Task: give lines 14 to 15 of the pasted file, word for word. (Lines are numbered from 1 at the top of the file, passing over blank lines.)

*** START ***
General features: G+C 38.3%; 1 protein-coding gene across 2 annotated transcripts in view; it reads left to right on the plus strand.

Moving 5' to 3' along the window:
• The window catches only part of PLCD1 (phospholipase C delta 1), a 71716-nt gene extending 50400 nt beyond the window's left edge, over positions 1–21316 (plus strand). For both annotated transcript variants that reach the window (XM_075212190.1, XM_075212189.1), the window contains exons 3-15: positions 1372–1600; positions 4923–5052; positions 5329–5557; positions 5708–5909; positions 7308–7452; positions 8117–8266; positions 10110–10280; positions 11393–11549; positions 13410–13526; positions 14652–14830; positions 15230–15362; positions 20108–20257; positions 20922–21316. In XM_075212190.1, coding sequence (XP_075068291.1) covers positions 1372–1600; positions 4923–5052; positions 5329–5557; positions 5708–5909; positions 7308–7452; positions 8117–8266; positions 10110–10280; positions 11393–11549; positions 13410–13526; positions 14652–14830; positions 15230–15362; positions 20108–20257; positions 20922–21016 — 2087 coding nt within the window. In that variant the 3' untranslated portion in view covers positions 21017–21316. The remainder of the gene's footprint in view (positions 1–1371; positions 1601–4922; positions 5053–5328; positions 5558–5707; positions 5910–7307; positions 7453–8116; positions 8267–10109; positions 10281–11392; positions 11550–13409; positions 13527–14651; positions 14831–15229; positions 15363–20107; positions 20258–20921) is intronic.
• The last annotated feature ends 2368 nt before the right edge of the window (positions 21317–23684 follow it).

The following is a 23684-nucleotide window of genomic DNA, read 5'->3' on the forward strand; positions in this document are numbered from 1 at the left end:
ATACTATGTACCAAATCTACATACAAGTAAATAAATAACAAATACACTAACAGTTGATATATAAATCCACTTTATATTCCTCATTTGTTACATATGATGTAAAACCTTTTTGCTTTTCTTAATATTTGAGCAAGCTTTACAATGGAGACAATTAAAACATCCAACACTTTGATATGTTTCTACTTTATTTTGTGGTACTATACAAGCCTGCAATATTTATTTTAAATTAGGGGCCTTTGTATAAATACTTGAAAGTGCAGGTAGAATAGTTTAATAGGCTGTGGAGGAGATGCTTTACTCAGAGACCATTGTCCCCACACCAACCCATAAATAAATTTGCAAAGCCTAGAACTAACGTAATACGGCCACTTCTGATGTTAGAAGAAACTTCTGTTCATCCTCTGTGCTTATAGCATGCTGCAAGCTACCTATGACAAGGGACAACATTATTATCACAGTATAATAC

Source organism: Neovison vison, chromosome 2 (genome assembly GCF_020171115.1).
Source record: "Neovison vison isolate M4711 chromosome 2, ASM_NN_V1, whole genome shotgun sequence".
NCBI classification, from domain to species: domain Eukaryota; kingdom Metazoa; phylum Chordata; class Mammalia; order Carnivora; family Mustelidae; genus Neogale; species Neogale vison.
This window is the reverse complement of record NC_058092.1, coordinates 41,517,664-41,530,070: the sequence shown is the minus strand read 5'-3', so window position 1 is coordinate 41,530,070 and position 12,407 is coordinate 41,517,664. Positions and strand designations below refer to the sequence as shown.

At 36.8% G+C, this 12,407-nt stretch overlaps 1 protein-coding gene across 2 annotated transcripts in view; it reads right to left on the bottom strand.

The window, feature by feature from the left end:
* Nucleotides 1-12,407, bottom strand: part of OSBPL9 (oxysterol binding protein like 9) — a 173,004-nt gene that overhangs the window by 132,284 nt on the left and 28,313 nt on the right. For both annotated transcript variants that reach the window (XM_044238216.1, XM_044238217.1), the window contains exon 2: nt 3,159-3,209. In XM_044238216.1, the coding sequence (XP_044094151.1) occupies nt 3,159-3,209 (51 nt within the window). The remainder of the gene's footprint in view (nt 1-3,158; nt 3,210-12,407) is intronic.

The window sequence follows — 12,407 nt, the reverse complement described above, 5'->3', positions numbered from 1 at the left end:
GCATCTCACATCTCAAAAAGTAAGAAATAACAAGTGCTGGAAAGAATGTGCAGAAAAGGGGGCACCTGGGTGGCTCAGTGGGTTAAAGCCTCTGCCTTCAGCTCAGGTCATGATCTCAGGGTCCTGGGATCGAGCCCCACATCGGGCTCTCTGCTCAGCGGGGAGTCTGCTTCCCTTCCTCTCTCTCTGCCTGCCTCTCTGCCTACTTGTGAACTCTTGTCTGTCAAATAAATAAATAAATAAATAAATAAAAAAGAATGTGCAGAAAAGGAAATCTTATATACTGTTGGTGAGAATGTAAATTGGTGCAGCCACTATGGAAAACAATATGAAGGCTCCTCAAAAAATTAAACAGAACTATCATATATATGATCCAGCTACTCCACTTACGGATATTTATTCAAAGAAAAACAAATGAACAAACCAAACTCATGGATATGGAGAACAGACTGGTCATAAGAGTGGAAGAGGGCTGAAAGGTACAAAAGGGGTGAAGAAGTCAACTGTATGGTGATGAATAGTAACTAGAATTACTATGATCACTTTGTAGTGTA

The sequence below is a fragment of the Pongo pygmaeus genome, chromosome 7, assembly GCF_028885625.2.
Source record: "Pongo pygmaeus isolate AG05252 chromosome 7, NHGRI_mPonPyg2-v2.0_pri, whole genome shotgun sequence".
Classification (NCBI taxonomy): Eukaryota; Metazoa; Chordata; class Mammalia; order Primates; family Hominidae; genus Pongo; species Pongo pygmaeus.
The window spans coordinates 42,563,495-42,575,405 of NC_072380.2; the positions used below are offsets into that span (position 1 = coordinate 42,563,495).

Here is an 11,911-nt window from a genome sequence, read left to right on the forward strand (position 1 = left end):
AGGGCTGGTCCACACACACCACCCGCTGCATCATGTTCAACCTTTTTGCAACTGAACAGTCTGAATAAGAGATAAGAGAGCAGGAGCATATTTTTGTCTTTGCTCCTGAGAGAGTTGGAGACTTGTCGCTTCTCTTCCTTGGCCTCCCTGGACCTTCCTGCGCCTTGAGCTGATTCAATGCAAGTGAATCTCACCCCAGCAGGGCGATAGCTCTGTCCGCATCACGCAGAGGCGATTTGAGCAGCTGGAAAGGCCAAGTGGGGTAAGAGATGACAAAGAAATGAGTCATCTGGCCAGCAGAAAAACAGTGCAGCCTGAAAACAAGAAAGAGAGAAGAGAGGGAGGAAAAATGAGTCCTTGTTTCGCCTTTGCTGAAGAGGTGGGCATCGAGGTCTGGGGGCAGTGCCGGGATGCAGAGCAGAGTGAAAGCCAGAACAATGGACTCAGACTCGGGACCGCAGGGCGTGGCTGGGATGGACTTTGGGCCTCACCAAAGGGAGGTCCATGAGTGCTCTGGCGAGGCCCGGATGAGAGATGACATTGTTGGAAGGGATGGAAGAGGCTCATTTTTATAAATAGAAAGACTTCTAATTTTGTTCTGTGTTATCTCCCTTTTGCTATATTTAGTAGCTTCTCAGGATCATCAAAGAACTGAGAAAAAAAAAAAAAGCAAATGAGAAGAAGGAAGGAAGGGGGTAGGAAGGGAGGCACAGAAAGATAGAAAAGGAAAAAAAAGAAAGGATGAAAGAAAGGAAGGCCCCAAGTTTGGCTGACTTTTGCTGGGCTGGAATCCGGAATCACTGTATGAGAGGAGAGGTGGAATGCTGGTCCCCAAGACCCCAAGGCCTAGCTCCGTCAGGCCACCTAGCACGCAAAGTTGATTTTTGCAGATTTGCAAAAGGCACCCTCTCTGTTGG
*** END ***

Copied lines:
The window sequence follows — 12,407 nt, the reverse complement described above, 5'->3', positions numbered from 1 at the left end:
GCATCTCACATCTCAAAAAGTAAGAAATAACAAGTGCTGGAAAGAATGTGCAGAAAAGGGGGCACCTGGGTGGCTCAGTGGGTTAAAGCCTCTGCCTTCAGCTCAGGTCATGATCTCAGGGTCCTGGGATCGAGCCCCACATCGGGCTCTCTGCTCAGCGGGGAGTCTGCTTCCCTTCCTCTCTCTCTGCCTGCCTCTCTGCCTACTTGTGAACTCTTGTCTGTCAAATAAATAAATAAATAAATAAATAAAAAAGAATGTGCAGAAAAGGAAATCTTATATACTGTTGGTGAGAATGTAAATTGGTGCAGCCACTATGGAAAACAATATGAAGGCTCCTCAAAAAATTAAACAGAACTATCATATATATGATCCAGCTACTCCACTTACGGATATTTATTCAAAGAAAAACAAATGAACAAACCAAACTCATGGATATGGAGAACAGACTGGTCATAAGAGTGGAAGAGGGCTGAAAGGTACAAAAGGGGTGAAGAAGTCAACTGTATGGTGATGAATAGTAACTAGAATTACTATGATCACTTTGTAGTGTA